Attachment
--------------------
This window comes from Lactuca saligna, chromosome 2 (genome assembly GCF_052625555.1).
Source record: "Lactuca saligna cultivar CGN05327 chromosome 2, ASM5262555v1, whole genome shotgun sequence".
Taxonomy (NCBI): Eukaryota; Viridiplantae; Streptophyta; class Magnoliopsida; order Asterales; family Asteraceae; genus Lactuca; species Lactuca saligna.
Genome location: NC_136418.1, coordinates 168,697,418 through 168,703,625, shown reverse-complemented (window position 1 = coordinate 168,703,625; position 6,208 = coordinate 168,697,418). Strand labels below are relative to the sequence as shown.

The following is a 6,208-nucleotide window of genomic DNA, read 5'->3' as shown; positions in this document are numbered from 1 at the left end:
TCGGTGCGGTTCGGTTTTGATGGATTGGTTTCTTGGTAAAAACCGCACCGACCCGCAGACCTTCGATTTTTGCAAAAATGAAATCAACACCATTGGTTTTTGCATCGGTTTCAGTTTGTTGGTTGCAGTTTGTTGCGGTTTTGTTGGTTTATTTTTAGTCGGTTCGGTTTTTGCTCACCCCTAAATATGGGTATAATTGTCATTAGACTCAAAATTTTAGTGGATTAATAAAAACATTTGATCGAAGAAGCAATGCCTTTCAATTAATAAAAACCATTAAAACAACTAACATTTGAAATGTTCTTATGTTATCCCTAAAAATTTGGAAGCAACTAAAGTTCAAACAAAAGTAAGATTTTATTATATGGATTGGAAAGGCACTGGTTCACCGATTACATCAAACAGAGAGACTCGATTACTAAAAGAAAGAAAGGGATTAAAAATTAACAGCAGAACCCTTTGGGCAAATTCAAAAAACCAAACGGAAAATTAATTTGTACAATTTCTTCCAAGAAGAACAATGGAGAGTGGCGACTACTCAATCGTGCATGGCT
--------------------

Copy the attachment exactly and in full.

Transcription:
This window comes from Lactuca saligna, chromosome 2 (genome assembly GCF_052625555.1).
Source record: "Lactuca saligna cultivar CGN05327 chromosome 2, ASM5262555v1, whole genome shotgun sequence".
Taxonomy (NCBI): Eukaryota; Viridiplantae; Streptophyta; class Magnoliopsida; order Asterales; family Asteraceae; genus Lactuca; species Lactuca saligna.
Genome location: NC_136418.1, coordinates 168,697,418 through 168,703,625, shown reverse-complemented (window position 1 = coordinate 168,703,625; position 6,208 = coordinate 168,697,418). Strand labels below are relative to the sequence as shown.

The following is a 6,208-nucleotide window of genomic DNA, read 5'->3' as shown; positions in this document are numbered from 1 at the left end:
TCGGTGCGGTTCGGTTTTGATGGATTGGTTTCTTGGTAAAAACCGCACCGACCCGCAGACCTTCGATTTTTGCAAAAATGAAATCAACACCATTGGTTTTTGCATCGGTTTCAGTTTGTTGGTTGCAGTTTGTTGCGGTTTTGTTGGTTTATTTTTAGTCGGTTCGGTTTTTGCTCACCCCTAAATATGGGTATAATTGTCATTAGACTCAAAATTTTAGTGGATTAATAAAAACATTTGATCGAAGAAGCAATGCCTTTCAATTAATAAAAACCATTAAAACAACTAACATTTGAAATGTTCTTATGTTATCCCTAAAAATTTGGAAGCAACTAAAGTTCAAACAAAAGTAAGATTTTATTATATGGATTGGAAAGGCACTGGTTCACCGATTACATCAAACAGAGAGACTCGATTACTAAAAGAAAGAAAGGGATTAAAAATTAACAGCAGAACCCTTTGGGCAAATTCAAAAAACCAAACGGAAAATTAATTTGTACAATTTCTTCCAAGAAGAACAATGGAGAGTGGCGACTACTCAATCGTGCATGGCT